- Tesla shares shot up $45, or nearly 20%, on Thursday after the company reported a rare quarterly profit. Most analysts had been expecting a loss.
- The stock price gain clobbered short sellers -- bearish investors who bet shares will fall -- with a $1.5 billion paper loss on Thursday alone.
- Tesla remains one of the most shorted stocks in the market.
Wall Street short sellers, many of whom have long believed Elon Musk's electric car maker Tesla is a junker, got run over on Thursday, losing about $1.5 billion in one day on their bearish bets after the company reported a rare quarterly profit.
Tesla's stock price jumped about $45 to nearly $300 after Musk's company reported late on Wednesday that the company had turned a profit in the third quarter of $342 million. Analysts had been expecting the company to lose $72 million, according to FactSet.
That surprising news sent the stock soaring Thursday in the biggest increase in Tesla's stock since 2013. That clobbered short sellers, who borrow shares and then sell them in the hopes of buying them back later at a lower price, with a one-day paper loss of about $1.5 billion.
It's only the fourth time Tesla has had a profitable quarter in the past five years, or 20 quarters. Tesla lost nearly $600 million in the first six months of the year, but is now expected to pull off back-to-back profitable quarters in the second half, earning another $200 million in the last three months of 2019.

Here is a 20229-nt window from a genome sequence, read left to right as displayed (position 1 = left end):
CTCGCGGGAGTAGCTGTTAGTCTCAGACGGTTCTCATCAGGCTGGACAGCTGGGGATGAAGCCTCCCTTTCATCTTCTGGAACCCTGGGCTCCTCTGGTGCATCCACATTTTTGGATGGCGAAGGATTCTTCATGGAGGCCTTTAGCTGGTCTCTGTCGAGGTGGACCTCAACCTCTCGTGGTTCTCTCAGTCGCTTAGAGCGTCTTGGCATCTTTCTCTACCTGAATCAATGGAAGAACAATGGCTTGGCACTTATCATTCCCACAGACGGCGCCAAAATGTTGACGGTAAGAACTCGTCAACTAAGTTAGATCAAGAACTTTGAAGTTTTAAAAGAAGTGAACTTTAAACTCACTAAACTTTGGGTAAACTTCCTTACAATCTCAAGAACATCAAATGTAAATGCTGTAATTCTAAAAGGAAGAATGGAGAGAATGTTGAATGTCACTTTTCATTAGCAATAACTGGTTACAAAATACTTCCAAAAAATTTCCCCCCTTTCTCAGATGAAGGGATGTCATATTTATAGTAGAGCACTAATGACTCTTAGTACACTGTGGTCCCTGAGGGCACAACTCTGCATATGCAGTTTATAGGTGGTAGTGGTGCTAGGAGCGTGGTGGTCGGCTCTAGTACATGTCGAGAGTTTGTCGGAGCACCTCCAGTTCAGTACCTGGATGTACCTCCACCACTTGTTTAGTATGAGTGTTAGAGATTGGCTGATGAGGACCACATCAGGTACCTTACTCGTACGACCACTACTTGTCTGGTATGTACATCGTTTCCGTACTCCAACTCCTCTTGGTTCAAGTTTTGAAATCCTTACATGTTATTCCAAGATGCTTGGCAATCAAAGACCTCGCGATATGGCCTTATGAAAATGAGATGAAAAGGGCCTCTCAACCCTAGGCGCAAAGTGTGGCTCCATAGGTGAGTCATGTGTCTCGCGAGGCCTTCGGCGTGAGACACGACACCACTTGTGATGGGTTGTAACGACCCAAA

Tesla has long been one of the most shorted stocks on Wall Street — and Musk has often publicly battled short sellers and other critics.
In one apparent effort last year to get back at short sellers, Musk tweeted he wasin a buyout offer for $420 a share. No actual buyout offer happened, and Musk and his company eventually split to settle a Securities and Exchange Commission lawsuit, claiming he had purposely misled shareholders. Musk did not admit wronging.
As of yesterday, there were 32.6 million shares of Tesla sold short, according to S3 Partners, which tracks the data. That was down from earlier this year when as many as 43.7 million Tesla shares were sold short in early June.
But the loss for short sellers, at least for now, is just a pit-stop in what has been for the past year or so a very profitable ride. Even after Thursday's jump, Tesla's shares are still down 10.5% in 2019. S3 Partners estimates that short sellers have still collectively made $500 million betting against Tesla's stock this year.
And Tesla's short sellers are unlikely to unplug anytime soon. Despite the profit jump, Tesla's sales, which missed expectations, were down from the prior quarter and from a year ago.
A good portion of the third quarter profit came from the fact that Tesla was able to recognize as profit a chunk of cash it had already collected for pre-sales of its "summon" feature, which became available in September.
Tesla, like other car manufacturers, also is likely to be hit by the continued trade tensions with China.